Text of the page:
I spent the rest of the evening considering my options. To upgrade, to file an insurance claim to replace my current phone, or to switch carriers to lower our bill altogether, it was a lot to consider, but gee wiz, if only I hadn’t lost my phone in the first place! I got very busy making lists and investigating carrier review sites, and found the process distinctly unsatisfying because I wasn’t looking for a new device by choice. What a funny life change that in my past life, new gadgets were desired, sought, and coveted. In my new life, I just wanted my phone to work, to hold Zoe pics long enough for me to download them, and to let me drive it with one hand.
After midnight, I finally gave up research for the night, and went to bed. I’d visit carriers the next day, or at least chat online with them to see what my best option was. But when I woke up in the morning, mothering and housekeeping duties prevailed. We’d been out of town for four and a half days. Not only did I have dogs to claim from the boarder, and nearly overdue library books to return, but Chad invited Zoe and I to lunch, and we didn’t want to miss him.
So we ate our breakfast and ran our errands and met Chad for Sweet Tomatoes. The next stop on my agenda was to visit AT&T, but then something awesome happened. I asked Chad to please check my Gmail, and lo and behold, when he signed in, Alaska had emailed. They had my phone in their safe behind baggage claim kiosk #2 in the Portland Airport. Hallelujah. With a flood of relief, and a return to sanity, I crossed ‘make complicated and unnecessary cellphone/carrier decision’ off my to do list, and added ‘drive to airport to pick up dependable and now beloved phone’.
It was a non-event to drive out to the airport. The traffic was light, and Zoe was pretty content, for a two year old, for most of the ride. She enjoyed taking the elevator in the parking garage, the walk across the sky bridge, and the escalator in the terminal. And she even said a sweet, if prompted, thank you to the Alaska Air employee who returned the phone.
I can say that I didn’t respond to losing my phone with any great emotional overreaction – I didn’t berate myself, or panic, or get angry. But what I did was waste the present moment, a whole series of them, for a few hours. I lost sight of my trust in humanity, and my belief that I would get the phone back after a short delay, and I fell into a mentally draining and essentially unnecessary investigation of options I didn’t want to choose.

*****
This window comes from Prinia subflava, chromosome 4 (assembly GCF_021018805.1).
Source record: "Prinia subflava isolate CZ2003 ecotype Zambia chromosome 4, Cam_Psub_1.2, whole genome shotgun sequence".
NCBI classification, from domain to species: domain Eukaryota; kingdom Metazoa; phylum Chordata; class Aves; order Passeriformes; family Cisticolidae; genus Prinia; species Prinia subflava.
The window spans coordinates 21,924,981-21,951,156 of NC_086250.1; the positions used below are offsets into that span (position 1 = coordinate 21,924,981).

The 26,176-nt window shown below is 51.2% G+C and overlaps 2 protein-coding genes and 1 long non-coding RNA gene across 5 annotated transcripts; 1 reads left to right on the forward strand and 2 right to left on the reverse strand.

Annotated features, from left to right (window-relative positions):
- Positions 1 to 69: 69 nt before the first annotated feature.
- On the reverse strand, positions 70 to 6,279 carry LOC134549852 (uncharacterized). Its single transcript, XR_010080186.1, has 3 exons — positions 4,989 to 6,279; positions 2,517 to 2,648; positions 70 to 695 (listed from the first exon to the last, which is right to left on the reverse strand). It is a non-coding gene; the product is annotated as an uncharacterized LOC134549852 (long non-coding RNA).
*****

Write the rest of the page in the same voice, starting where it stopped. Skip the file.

I filled the present moment with a bunch of doing, instead of winding down from, reflecting on, and perhaps writing about a great family vacation. I also wasted the opportunity to prepare for the swiftly approaching resumption of normal life. Thank goodness my normal life is pretty relaxed these days, with the exception of my occasional lapse in minding my devices. Thank goodness my life gives me these reminders to stay in the moment, to appreciate it for all it’s worth, and to look around one more time for anything I might have left behind.
A few notes to wrap up with – I was without cell phone for about 18 hours, and I survived. In fact, I did three loads of laundry, ran loads of errands, and got in a few cute baby girl cuddles too. I now have a renewed appreciation for my dinged-up and filled-to-capacity 32gb iPhone 5. When faced with the thought of replacing it, I realize I don’t need or want a newer, faster, bigger, gadget. Capitalism, greed, and envy, be damned.
I feel a lot of gratitude in my current life. And I think that this week I might not have to work too hard to appreciate what I have right in front of me. What will continue to challenge me is to just observe the thoughts and emotions that arise and not hand them the keys to the car. And I’ll mindfully check for my belongings before I exit the building.